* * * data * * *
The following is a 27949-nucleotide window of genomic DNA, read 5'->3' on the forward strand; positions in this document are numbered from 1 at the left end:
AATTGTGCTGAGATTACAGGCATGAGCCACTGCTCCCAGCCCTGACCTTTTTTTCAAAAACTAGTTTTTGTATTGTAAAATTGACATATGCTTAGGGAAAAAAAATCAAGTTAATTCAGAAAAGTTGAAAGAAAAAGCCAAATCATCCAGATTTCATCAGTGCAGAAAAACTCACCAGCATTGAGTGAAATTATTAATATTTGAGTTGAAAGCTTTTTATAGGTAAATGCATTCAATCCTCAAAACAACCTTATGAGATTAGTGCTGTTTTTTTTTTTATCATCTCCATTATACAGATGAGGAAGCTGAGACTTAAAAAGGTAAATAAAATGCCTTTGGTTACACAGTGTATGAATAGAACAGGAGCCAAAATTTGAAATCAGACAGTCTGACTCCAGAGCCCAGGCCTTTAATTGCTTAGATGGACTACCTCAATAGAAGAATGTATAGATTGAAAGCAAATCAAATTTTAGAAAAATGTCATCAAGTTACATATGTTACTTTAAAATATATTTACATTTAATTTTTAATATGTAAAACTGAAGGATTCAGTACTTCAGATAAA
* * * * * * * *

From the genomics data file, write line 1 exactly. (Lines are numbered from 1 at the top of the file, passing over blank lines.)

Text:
The following is a 27949-nucleotide window of genomic DNA, read 5'->3' on the forward strand; positions in this document are numbered from 1 at the left end: